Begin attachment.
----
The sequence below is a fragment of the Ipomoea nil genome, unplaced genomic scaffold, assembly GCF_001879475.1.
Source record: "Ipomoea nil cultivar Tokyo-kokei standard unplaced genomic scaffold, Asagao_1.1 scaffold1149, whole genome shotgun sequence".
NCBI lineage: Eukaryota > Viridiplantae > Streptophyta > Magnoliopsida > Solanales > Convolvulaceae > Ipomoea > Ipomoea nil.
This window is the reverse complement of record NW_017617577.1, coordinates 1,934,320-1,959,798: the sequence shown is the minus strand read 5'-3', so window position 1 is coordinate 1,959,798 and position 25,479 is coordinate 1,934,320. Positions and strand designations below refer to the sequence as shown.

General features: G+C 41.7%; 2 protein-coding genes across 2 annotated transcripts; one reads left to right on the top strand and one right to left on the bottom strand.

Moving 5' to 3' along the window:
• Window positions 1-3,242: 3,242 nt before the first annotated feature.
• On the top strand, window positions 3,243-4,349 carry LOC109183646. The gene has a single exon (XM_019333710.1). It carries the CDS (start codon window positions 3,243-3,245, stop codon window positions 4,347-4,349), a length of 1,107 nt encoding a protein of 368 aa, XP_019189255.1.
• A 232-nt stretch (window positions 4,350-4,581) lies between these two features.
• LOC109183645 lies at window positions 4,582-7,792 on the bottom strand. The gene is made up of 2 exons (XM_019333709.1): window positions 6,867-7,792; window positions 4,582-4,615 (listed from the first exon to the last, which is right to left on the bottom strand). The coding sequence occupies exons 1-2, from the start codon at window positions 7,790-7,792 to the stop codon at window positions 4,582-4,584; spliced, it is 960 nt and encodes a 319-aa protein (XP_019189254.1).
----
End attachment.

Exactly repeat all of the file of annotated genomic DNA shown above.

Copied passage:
The sequence below is a fragment of the Ipomoea nil genome, unplaced genomic scaffold, assembly GCF_001879475.1.
Source record: "Ipomoea nil cultivar Tokyo-kokei standard unplaced genomic scaffold, Asagao_1.1 scaffold1149, whole genome shotgun sequence".
NCBI lineage: Eukaryota > Viridiplantae > Streptophyta > Magnoliopsida > Solanales > Convolvulaceae > Ipomoea > Ipomoea nil.
This window is the reverse complement of record NW_017617577.1, coordinates 1,934,320-1,959,798: the sequence shown is the minus strand read 5'-3', so window position 1 is coordinate 1,959,798 and position 25,479 is coordinate 1,934,320. Positions and strand designations below refer to the sequence as shown.

General features: G+C 41.7%; 2 protein-coding genes across 2 annotated transcripts; one reads left to right on the top strand and one right to left on the bottom strand.

Moving 5' to 3' along the window:
• Window positions 1-3,242: 3,242 nt before the first annotated feature.
• On the top strand, window positions 3,243-4,349 carry LOC109183646. The gene has a single exon (XM_019333710.1). It carries the CDS (start codon window positions 3,243-3,245, stop codon window positions 4,347-4,349), a length of 1,107 nt encoding a protein of 368 aa, XP_019189255.1.
• A 232-nt stretch (window positions 4,350-4,581) lies between these two features.
• LOC109183645 lies at window positions 4,582-7,792 on the bottom strand. The gene is made up of 2 exons (XM_019333709.1): window positions 6,867-7,792; window positions 4,582-4,615 (listed from the first exon to the last, which is right to left on the bottom strand). The coding sequence occupies exons 1-2, from the start codon at window positions 7,790-7,792 to the stop codon at window positions 4,582-4,584; spliced, it is 960 nt and encodes a 319-aa protein (XP_019189254.1).